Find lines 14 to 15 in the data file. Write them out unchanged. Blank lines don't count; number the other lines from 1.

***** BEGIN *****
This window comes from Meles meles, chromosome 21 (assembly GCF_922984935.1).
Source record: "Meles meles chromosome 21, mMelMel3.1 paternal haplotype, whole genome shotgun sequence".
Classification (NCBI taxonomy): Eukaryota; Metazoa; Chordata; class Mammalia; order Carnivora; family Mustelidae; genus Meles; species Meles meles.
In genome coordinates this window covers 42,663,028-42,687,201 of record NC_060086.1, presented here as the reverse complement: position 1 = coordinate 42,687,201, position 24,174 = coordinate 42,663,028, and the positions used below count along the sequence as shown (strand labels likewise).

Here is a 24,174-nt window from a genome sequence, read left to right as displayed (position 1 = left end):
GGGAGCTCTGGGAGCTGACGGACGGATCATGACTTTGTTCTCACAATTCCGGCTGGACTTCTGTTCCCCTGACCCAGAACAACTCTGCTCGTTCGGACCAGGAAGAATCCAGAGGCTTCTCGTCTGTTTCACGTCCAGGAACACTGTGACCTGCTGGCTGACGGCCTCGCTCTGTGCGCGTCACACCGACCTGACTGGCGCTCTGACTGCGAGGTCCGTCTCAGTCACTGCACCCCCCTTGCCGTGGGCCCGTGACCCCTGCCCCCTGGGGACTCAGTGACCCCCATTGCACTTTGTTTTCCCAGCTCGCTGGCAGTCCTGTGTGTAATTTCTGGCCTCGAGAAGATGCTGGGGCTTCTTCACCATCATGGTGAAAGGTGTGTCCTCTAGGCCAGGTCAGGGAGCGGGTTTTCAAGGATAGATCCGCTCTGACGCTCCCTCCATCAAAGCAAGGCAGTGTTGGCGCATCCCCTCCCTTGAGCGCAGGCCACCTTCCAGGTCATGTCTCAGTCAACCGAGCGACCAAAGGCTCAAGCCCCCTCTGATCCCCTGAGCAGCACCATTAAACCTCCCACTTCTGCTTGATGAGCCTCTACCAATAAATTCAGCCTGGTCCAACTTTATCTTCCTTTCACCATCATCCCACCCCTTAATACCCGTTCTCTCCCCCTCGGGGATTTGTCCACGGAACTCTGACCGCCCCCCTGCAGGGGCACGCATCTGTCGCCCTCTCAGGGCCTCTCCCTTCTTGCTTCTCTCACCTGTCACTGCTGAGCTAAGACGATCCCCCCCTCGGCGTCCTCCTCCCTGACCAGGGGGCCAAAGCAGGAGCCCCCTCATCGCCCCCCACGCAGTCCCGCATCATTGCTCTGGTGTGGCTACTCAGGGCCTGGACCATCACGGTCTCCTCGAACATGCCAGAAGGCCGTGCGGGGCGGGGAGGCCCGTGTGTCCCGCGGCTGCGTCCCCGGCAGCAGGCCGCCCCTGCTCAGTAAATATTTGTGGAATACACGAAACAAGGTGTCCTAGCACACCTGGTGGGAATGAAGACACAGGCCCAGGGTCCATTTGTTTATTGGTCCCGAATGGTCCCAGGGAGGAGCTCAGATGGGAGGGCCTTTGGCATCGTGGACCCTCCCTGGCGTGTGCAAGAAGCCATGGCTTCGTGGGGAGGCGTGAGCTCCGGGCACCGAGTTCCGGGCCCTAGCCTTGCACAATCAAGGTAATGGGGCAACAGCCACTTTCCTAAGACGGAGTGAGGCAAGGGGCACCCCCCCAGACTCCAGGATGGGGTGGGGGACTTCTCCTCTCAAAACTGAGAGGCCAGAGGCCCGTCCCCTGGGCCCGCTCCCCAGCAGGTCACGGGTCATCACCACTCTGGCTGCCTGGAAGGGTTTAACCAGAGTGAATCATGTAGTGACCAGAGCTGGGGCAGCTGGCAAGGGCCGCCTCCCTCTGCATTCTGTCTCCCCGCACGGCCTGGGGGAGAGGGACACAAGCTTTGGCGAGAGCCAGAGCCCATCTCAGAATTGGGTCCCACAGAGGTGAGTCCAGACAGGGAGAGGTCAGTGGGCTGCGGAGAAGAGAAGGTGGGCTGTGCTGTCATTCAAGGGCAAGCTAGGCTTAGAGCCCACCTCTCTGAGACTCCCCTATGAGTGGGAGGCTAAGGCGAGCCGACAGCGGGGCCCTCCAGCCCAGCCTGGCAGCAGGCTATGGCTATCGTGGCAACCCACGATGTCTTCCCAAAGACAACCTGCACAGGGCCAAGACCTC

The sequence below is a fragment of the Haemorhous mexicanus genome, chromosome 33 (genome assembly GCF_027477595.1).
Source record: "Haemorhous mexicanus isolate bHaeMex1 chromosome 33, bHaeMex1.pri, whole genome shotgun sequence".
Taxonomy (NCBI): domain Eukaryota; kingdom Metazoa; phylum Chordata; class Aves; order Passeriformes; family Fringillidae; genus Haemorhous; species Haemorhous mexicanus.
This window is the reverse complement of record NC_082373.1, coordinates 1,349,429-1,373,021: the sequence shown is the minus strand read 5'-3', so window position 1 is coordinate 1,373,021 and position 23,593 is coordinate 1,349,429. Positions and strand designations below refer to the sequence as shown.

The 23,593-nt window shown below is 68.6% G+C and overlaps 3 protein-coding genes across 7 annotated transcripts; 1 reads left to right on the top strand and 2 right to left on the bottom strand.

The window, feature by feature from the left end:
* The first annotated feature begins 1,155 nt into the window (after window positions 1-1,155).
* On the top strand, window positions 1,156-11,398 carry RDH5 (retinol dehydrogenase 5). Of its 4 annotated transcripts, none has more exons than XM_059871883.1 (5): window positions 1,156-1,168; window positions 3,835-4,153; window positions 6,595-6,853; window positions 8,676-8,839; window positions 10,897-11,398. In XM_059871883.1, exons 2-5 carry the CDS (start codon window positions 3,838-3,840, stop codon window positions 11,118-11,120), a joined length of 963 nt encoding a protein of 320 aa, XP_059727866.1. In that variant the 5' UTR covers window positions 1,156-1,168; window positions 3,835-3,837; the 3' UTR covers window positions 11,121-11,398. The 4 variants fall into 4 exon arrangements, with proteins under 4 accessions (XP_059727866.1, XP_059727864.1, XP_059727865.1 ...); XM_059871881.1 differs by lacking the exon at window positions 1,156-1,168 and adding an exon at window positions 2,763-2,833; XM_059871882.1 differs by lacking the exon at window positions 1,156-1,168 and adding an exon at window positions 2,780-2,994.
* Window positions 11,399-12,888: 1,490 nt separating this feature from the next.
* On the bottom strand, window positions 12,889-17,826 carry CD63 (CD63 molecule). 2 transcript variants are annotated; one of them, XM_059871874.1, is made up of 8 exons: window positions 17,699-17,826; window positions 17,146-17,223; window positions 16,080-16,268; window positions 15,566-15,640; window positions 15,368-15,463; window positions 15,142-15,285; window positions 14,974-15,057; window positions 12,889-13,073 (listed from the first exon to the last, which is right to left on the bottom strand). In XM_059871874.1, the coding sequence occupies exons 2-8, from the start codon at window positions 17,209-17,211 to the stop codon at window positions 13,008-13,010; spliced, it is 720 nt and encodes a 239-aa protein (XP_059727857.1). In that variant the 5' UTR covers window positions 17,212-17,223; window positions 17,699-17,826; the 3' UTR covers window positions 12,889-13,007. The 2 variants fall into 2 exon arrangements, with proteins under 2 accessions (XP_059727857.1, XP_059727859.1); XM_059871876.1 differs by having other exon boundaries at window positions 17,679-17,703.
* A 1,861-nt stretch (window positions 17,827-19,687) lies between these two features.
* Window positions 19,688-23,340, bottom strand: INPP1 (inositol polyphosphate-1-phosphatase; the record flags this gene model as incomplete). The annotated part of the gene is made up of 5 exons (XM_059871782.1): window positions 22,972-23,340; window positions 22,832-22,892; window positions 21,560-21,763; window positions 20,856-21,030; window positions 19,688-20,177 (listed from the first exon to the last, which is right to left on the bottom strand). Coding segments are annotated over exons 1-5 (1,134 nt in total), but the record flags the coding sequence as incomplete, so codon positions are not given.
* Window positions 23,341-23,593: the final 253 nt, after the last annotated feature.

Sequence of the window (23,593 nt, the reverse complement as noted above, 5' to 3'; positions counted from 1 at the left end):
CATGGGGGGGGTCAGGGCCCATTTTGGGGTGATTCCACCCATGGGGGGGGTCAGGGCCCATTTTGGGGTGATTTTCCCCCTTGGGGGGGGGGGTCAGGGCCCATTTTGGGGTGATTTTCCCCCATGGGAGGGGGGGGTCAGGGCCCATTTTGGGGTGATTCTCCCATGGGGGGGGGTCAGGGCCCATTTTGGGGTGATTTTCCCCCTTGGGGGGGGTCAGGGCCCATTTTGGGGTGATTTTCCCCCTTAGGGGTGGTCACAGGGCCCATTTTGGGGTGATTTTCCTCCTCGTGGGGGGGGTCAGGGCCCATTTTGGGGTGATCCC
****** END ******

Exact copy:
* On the top strand, window positions 1,156-11,398 carry RDH5 (retinol dehydrogenase 5). Of its 4 annotated transcripts, none has more exons than XM_059871883.1 (5): window positions 1,156-1,168; window positions 3,835-4,153; window positions 6,595-6,853; window positions 8,676-8,839; window positions 10,897-11,398. In XM_059871883.1, exons 2-5 carry the CDS (start codon window positions 3,838-3,840, stop codon window positions 11,118-11,120), a joined length of 963 nt encoding a protein of 320 aa, XP_059727866.1. In that variant the 5' UTR covers window positions 1,156-1,168; window positions 3,835-3,837; the 3' UTR covers window positions 11,121-11,398. The 4 variants fall into 4 exon arrangements, with proteins under 4 accessions (XP_059727866.1, XP_059727864.1, XP_059727865.1 ...); XM_059871881.1 differs by lacking the exon at window positions 1,156-1,168 and adding an exon at window positions 2,763-2,833; XM_059871882.1 differs by lacking the exon at window positions 1,156-1,168 and adding an exon at window positions 2,780-2,994.
* Window positions 11,399-12,888: 1,490 nt separating this feature from the next.